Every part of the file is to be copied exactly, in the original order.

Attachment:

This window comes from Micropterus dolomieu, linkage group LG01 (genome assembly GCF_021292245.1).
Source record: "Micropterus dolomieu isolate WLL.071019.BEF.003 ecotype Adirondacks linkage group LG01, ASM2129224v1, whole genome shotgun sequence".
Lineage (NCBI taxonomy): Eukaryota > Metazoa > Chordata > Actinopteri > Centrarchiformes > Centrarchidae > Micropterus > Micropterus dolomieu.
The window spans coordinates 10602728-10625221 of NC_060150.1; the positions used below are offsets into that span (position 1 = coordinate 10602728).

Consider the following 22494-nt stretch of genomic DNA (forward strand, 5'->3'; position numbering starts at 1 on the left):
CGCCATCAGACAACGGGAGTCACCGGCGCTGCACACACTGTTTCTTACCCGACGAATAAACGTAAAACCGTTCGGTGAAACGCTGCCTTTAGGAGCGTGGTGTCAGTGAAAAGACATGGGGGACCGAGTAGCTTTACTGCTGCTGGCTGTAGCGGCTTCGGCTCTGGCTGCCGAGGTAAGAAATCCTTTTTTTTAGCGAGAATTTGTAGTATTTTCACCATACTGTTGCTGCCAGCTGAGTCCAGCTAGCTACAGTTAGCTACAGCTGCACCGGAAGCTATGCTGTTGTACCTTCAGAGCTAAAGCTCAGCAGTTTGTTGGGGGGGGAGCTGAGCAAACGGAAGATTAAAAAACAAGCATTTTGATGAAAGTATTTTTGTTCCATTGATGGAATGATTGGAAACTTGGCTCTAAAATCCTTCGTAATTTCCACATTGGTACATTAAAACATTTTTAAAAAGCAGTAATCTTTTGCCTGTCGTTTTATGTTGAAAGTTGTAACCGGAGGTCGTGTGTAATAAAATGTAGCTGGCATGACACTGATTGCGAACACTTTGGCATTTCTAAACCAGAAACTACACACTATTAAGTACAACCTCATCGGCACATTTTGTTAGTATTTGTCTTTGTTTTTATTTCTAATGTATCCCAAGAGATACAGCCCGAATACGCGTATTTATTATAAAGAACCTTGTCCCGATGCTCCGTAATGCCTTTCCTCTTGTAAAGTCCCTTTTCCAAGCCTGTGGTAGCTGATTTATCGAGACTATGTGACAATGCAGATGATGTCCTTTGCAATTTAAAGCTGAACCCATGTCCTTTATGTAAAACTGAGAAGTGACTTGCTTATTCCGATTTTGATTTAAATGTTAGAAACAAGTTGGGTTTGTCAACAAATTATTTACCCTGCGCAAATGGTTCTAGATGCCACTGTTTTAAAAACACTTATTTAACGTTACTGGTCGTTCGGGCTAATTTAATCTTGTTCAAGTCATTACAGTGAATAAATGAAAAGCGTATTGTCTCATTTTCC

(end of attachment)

This window comes from Micropterus dolomieu, linkage group LG01 (genome assembly GCF_021292245.1).
Source record: "Micropterus dolomieu isolate WLL.071019.BEF.003 ecotype Adirondacks linkage group LG01, ASM2129224v1, whole genome shotgun sequence".
Lineage (NCBI taxonomy): Eukaryota > Metazoa > Chordata > Actinopteri > Centrarchiformes > Centrarchidae > Micropterus > Micropterus dolomieu.
The window spans coordinates 10602728-10625221 of NC_060150.1; the positions used below are offsets into that span (position 1 = coordinate 10602728).

Consider the following 22494-nt stretch of genomic DNA (forward strand, 5'->3'; position numbering starts at 1 on the left):
CGCCATCAGACAACGGGAGTCACCGGCGCTGCACACACTGTTTCTTACCCGACGAATAAACGTAAAACCGTTCGGTGAAACGCTGCCTTTAGGAGCGTGGTGTCAGTGAAAAGACATGGGGGACCGAGTAGCTTTACTGCTGCTGGCTGTAGCGGCTTCGGCTCTGGCTGCCGAGGTAAGAAATCCTTTTTTTTAGCGAGAATTTGTAGTATTTTCACCATACTGTTGCTGCCAGCTGAGTCCAGCTAGCTACAGTTAGCTACAGCTGCACCGGAAGCTATGCTGTTGTACCTTCAGAGCTAAAGCTCAGCAGTTTGTTGGGGGGGGAGCTGAGCAAACGGAAGATTAAAAAACAAGCATTTTGATGAAAGTATTTTTGTTCCATTGATGGAATGATTGGAAACTTGGCTCTAAAATCCTTCGTAATTTCCACATTGGTACATTAAAACATTTTTAAAAAGCAGTAATCTTTTGCCTGTCGTTTTATGTTGAAAGTTGTAACCGGAGGTCGTGTGTAATAAAATGTAGCTGGCATGACACTGATTGCGAACACTTTGGCATTTCTAAACCAGAAACTACACACTATTAAGTACAACCTCATCGGCACATTTTGTTAGTATTTGTCTTTGTTTTTATTTCTAATGTATCCCAAGAGATACAGCCCGAATACGCGTATTTATTATAAAGAACCTTGTCCCGATGCTCCGTAATGCCTTTCCTCTTGTAAAGTCCCTTTTCCAAGCCTGTGGTAGCTGATTTATCGAGACTATGTGACAATGCAGATGATGTCCTTTGCAATTTAAAGCTGAACCCATGTCCTTTATGTAAAACTGAGAAGTGACTTGCTTATTCCGATTTTGATTTAAATGTTAGAAACAAGTTGGGTTTGTCAACAAATTATTTACCCTGCGCAAATGGTTCTAGATGCCACTGTTTTAAAAACACTTATTTAACGTTACTGGTCGTTCGGGCTAATTTAATCTTGTTCAAGTCATTACAGTGAATAAATGAAAAGCGTATTGTCTCATTTTCC